As discussed in the above sections, two dimensional cell cultures are unable to give accurate models of how cells differentiate in vivo, nor to predict the effect that drugs will have in vivo. In the past, scientists have therefore turned to animal testing as a more accurate prediction method, but besides the ethical issues associated with it, animal testing is not necessarily a good predictor for how humans will react to a drug [12]. In fact, only 13.8 % of all tested drugs actually end up successful in clinical trials and are approved by the FDA [18]. Because of this, there has been a push over the last few decades to create an accurate prediction mechanism for how drugs will interact with and affect humans. Many three dimensional cell culture techniques have been developed, but these have their drawbacks. They are unable to account for variation in organoid size and shape, and are unstable over long periods of time. Many are also unable to model tissue - tissue interfaces, and cells within these models are not usually exposed to the mechanical forces and cues that they would feel in the body. These cues play a critical role in organ development, structure, and function, and it has been very difficult to accurately create an organ model that properly mimics morphogenesis, or the act of cells differentiating and self assembling into complex organs and organoids [13],[14].

Recent developments in the field however, have led to major advances in organ and organoid modeling. These advances have incredibly powerful applications, such as in personalized medicine, drug development, and understanding how diseases affect humans at the cellular level.


The concept of an organ-on-a-chip is something that has been developed over the last two decades, and has broad based applications. Organs-on-chips are essentially cultured cells living in microfluidic devices that are able to model the physiological function of tissues and organs with remarkable accuracy. They are not organoids; organs-on-chips have minimal functional units for simplicity, and are not perfect models of in vivo organs. That being said, however, they are one of the most accurate prediction mechanisms currently known for studying disease progression, how drugs interact with diseases, and how organs develop and grow as cells differentiate.They can range in complexity from single chamber units that contain only one type of cultured cell that can be used to model one tissue type, to multiple channels connected via membrane which are able to model tissue interfaces. Recently, the concept of linking together multiple organs-on-chips has been used to model more complicated organ systems as well.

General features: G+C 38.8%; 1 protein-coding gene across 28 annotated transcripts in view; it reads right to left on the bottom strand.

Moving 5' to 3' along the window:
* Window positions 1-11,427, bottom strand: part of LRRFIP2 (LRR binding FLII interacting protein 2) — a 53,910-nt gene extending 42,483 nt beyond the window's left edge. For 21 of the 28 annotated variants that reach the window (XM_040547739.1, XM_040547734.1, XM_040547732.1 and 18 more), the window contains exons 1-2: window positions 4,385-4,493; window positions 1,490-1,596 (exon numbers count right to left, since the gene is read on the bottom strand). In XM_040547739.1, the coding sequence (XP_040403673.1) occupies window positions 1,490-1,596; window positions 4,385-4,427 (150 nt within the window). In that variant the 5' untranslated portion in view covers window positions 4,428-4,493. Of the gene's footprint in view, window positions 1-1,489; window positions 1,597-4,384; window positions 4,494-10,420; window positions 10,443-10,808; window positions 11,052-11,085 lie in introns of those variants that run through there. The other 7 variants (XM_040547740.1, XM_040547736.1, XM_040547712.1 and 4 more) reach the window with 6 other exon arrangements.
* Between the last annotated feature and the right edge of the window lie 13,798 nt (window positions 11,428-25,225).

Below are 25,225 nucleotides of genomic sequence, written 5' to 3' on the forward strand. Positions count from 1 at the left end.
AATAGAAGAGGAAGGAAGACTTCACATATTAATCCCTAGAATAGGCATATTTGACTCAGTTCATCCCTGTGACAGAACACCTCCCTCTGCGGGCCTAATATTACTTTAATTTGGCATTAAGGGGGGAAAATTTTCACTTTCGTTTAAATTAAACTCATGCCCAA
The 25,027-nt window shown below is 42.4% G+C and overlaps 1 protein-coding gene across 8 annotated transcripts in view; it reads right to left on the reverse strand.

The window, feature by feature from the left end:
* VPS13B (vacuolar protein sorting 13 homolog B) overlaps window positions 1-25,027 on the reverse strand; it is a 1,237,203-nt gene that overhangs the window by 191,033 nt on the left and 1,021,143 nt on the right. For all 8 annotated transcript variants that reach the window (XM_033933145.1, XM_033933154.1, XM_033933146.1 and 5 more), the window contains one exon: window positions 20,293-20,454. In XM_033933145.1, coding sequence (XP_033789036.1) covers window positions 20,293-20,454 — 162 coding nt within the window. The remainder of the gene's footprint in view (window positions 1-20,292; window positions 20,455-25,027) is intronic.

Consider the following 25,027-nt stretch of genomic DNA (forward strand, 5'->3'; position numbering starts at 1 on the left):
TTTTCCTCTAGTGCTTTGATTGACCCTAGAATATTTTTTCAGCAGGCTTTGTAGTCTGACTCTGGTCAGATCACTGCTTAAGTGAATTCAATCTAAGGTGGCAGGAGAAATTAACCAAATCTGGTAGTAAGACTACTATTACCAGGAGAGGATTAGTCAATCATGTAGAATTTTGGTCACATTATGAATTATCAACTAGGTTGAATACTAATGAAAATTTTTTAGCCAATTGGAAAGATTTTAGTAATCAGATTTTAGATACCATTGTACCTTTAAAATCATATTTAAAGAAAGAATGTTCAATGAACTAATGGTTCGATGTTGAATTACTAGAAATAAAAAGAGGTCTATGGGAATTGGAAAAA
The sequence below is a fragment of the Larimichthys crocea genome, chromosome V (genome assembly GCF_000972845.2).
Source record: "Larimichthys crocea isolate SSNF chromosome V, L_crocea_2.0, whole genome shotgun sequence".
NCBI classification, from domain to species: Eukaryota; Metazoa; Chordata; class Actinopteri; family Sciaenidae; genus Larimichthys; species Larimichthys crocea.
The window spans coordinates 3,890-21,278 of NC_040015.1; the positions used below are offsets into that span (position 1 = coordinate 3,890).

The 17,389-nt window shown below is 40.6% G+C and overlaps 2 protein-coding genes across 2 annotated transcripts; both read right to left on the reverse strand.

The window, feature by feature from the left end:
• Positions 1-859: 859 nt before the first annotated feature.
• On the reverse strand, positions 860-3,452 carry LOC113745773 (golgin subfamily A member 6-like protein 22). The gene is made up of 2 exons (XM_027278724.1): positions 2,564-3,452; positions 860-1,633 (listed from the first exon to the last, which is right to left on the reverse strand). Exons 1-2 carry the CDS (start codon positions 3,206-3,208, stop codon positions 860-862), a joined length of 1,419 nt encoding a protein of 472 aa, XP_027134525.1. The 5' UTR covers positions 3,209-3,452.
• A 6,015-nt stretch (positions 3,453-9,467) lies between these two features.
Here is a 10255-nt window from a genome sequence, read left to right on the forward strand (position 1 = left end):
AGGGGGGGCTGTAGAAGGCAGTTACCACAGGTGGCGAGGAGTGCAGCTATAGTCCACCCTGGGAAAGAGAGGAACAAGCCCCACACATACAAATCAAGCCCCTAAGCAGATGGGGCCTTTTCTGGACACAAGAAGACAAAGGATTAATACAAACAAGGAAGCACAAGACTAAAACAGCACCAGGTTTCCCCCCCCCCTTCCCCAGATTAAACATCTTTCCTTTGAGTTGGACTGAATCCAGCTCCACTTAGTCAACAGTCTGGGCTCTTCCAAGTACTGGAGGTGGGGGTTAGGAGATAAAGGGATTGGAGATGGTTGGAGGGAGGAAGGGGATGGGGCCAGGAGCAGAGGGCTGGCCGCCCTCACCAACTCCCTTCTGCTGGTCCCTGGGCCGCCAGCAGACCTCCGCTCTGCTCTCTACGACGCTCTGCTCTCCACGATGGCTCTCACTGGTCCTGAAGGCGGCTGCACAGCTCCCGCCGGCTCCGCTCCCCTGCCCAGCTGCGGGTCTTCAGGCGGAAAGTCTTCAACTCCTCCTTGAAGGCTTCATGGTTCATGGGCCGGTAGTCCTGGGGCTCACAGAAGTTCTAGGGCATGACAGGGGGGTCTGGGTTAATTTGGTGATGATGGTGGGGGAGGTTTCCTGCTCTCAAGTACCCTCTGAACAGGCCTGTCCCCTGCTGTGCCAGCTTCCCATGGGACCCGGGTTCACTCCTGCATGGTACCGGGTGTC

Cell Culture Within Organs-On-Chips

Most organs-on-chips are made using soft lithography, in a manner very similar to most microfluidic devices. Polydimethylsiloxane, or PDMS, is poured onto an etched silica substrate, so that the inverse of the pattern on the substrate is stamped into the PDMS. The PDMS is then removed from the silica chip and bound to a glass substrate, creating microfluidic channels within the PDMS for fluid flow. The surface of the microfluidic channels within the device are then coated with proteins found in the extracellular matrix such as laminin, as these proteins promote the adhesion of anchorage dependent cells to substrates. These proteins therefore act as ‘binding sites’ for the cells. Cells are then flowed through the channel so that they are able to adhere to the ‘ECM substrate,’ and culture medium is then continuously passed through the channel, so that the cells have a constant food source [16].